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With bills before Parliament, Congress, and all our
State Legislatures--with such able champions as John Stuart Mill and
George William Curtis, woman need but speak the word to secure her
political freedom to-day.

We sincerely hope that in the coming National Anniversary every State
and Territory, East and West, North and South, will be represented. We
invite delegates, too, from all those countries in the Old World where
women are demanding their political rights.

Let there be a grand gathering in the metropolis of the nation, that
Republicans and Democrats may alike understand, that with the women of
this country lies a political power in the future, that both parties
would do well to respect.

The following speakers from the several States are pledged: Anna E.
Dickinson, Frederick Douglass, Mary A. Livermore, Madam Anneke, Lillie
Peckham, Phoebe Couzins, M. H. Brinkerhoff, Mrs. Frances McKinley,
Amelia Bloomer, Olive Logan, Mrs. E. Oakes Smith, Elizabeth Cady
Stanton, Henry Ward Beecher, Olympia Brown, Robert Purvis, Josephine
S. Griffing, Lucy Stone, Ernestine L. Rose, Susan B. Anthony, Theodore
Tilton, Rev. O. B. Frothingham.

LUCRETIA MOTT, _President_.

_Vice-Presidents_, Elizabeth Cady Stanton, Frederick Douglass, Henry
Ward Beecher, Martha C. Wright, Frances D. Gage, New York; Olympia
Brown, Massachusetts; Elizabeth B. Chase, Rhode Island; Charles
Prince, Connecticut; Robert Purvis, Pennsylvania; Antoinette B.
Blackwell, New Jersey; Josephine S. Griffing, Washington, D. C.;
Thomas Garrett, Delaware; Stephen H. Camp, Ohio; Euphemia Cochrane,
Michigan; Mary A. Livermore, Illinois; Mrs. I. H. Sturgeon, Missouri;
Amelia Bloomer, Iowa; Mary A. Starrett, Kansas; Virginia Penny,
Kentucky.

_Corresponding Secretary_, Mary E. Gage.

_Recording Secretaries_, Henry B. Blackwell, Harriet Purvis.

_Treasurer_, John J. Merritt.

_Executive Committee_, Lucy Stone, Edward S. Bunker, Elizabeth R.
Tilton, Ernestine L. Rose, Robert J. Johnston, Edwin A. Studwell, Anna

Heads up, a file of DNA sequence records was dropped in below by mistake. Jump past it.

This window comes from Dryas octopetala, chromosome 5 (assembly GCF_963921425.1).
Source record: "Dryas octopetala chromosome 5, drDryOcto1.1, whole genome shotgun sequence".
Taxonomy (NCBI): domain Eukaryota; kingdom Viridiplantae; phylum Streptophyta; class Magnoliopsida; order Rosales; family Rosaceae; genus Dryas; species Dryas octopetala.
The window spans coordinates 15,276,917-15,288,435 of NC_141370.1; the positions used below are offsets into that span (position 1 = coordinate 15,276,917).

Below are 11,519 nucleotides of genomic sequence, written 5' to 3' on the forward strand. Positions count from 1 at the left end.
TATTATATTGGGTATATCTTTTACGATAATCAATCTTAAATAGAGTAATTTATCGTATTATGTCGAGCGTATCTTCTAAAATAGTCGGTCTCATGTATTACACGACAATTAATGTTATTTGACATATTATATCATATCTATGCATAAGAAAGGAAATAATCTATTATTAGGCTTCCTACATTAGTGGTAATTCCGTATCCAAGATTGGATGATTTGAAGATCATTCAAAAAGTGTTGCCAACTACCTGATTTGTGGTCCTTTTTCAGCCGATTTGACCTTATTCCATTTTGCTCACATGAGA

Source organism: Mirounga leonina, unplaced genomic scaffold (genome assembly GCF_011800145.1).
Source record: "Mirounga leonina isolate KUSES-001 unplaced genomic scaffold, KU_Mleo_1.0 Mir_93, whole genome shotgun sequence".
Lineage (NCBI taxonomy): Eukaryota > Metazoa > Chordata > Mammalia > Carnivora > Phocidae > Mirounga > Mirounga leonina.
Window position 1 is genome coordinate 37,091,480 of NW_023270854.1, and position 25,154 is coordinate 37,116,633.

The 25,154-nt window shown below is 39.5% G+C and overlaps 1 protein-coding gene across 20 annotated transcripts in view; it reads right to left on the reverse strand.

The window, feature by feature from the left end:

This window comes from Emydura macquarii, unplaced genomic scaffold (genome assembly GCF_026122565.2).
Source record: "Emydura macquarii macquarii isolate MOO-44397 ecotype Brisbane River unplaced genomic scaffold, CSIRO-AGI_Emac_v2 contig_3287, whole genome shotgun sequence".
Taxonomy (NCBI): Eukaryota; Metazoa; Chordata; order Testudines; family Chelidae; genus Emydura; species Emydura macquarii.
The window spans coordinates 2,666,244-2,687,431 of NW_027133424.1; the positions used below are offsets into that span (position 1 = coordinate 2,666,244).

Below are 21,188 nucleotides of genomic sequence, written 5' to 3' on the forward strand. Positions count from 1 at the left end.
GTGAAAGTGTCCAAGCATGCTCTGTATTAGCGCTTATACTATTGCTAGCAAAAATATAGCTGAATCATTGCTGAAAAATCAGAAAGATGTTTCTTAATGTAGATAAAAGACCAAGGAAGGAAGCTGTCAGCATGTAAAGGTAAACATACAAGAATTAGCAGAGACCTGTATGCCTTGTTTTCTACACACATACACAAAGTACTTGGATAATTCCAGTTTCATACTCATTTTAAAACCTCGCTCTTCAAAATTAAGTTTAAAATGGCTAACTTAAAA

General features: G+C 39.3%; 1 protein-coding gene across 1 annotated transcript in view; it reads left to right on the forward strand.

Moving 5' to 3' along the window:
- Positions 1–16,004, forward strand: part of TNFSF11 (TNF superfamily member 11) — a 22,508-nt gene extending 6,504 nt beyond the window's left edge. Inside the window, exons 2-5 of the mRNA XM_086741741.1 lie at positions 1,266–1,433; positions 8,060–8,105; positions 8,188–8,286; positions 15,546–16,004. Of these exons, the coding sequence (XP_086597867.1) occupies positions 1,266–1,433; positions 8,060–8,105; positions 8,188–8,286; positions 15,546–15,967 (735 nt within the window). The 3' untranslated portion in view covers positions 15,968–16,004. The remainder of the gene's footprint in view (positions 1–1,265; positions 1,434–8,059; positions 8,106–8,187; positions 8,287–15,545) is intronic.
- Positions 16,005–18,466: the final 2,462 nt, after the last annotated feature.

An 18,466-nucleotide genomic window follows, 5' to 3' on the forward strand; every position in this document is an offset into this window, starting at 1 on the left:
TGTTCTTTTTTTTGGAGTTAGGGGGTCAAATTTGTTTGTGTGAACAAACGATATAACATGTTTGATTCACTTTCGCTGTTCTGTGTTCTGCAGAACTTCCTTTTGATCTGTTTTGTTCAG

Cromwell Field, Susan B. Anthony, Theodore Tilton, Margaret E.
Winchester, Abby Hutchinson Patton, Oliver Johnson, Mrs. Horace
Greeley, Abby Hopper Gibbons, Elizabeth Smith Miller.

[117] See Appendix.

[118] On the platform were seated Ernestine L. Rose, of New York; Mary
A. Livermore, of Chicago; Phoebe Couzins, of St. Louis; Lillie
Peckham, of Milwaukee; Madam Anneke, of Milwaukee; Madam de Hericourt,
of Chicago; Mrs. M. Joslyn Gage, of Syracuse; Frederick Douglass; Lucy
Stone, of New Jersey; Olive Logan, of New York; Josephine Griffing, of
Washington; Mrs. Paulina W. Davis; Mrs. Abby H. Patton; Mrs. Kate N.
Doggett; Eleanor Kirk; Mrs. Bachelder, of Boston; Mrs. Mary Macdonald,
of Mount Vernon; Rev. Mrs. Hanaford; Rev. Antoinette L. Brown
Blackwell, of New Jersey; Mrs. Jennette Brown Heath, of Kansas; Mrs.
Mary Newman, of Binghamton, N.Y.; Mrs. Mathilde Wendt, of New York;
Andrew Jackson Davis; Mary F. Davis; Mrs. Caroline Morey Holmes, of
Union Village, New York; Mrs. Phelps, of the Woman's Bureau, New York;
Senator Pomeroy; Mrs. Longley, of Cincinnati; Mrs. Amelia Bloomer, of
Council Bluffs, Iowa; Lizzie Boynton, of Ohio; Mary A. Gage, of
Brooklyn; Mrs. Sarah Norton, of the New York Working-Women's
Association, and others.

The following committees, on motion of Miss Susan B. Anthony, were
appointed by the Chair: Committee on Nominations--Edwin S. Bunker,
Lydia Mott, Edwin A. Studwell, Abby H. Gibbons, Lucy Stone, Charles C.
Burleigh, and Lillie Peckham. Committee on Resolutions--Ernestine L.
Rose, Henry B. Blackwell, Anna C. Field, Mary A. Livermore, S. S.
Foster, Josephine S. Griffing, Madam Anneke, Madam Hericourt, and
Phebe A. Hanaford. Committee on Finance--Susan B. Anthony, Anna C.
Field, Mary A. Gage, and R. J. Johnston.

[119] _President_:--Lucretia Mott.

_Vice-Presidents at Large_:--Mrs. Elizabeth Cady Stanton and Ernestine
L. Rose.

_Vice-Presidents for the States_:--John Neal, Maine; Armenia S. White,
New Hampshire; James Hutchinson, Jr., Vermont; William Lloyd Garrison,
Julia Ward Howe, Massachusetts; Elizabeth B. Chase, Rhode Island;
Isabella B. Hooker, Connecticut; Henry Ward Beecher, Frederick
Douglass, Martha C. Wright, New York; Portia Gage, New Jersey; Robert
Purvis, Pennsylvania; Mary A. Livermore, Illinois; George W. Julian,
Indiana; Benjamin F. Wade, Ohio; Gilbert Haven, Michigan; Rev. A. L.
Lindsley, Oregon; Joseph H. Moore, California; Hon. J. Nye, Nevada;
Hon. A. P. K. Safford, Arizona; Hon. James H. Ashley, Montana;
Josephine S. Griffing, District of Columbia; Thomas Garrett, Delaware;
Ellen M. Harris, Maryland; John C. Underwood, Virginia; Mrs. J. K.
Miller, North Carolina; Mrs. Pillsbury, South Carolina; Elizabeth
Wright, Texas; Mrs. Dr. Hawkes, Florida; Hon. Guy Wines, Tennessee;
Mrs. Francis Minor, Missouri; Hon. Charles Robinson, Kansas; Governor
Fairchild and Madam Anneke, Wisconsin; Mrs. Harriet Bishop, Minnesota;
Hon. Mr. Loughridge, Iowa.

_Executive Committee_:---Elizabeth R. Tilton, Lucy Stone, Edwin
Studwell, Susan B. Anthony, Antoinette Brown Blackwell, Thomas W.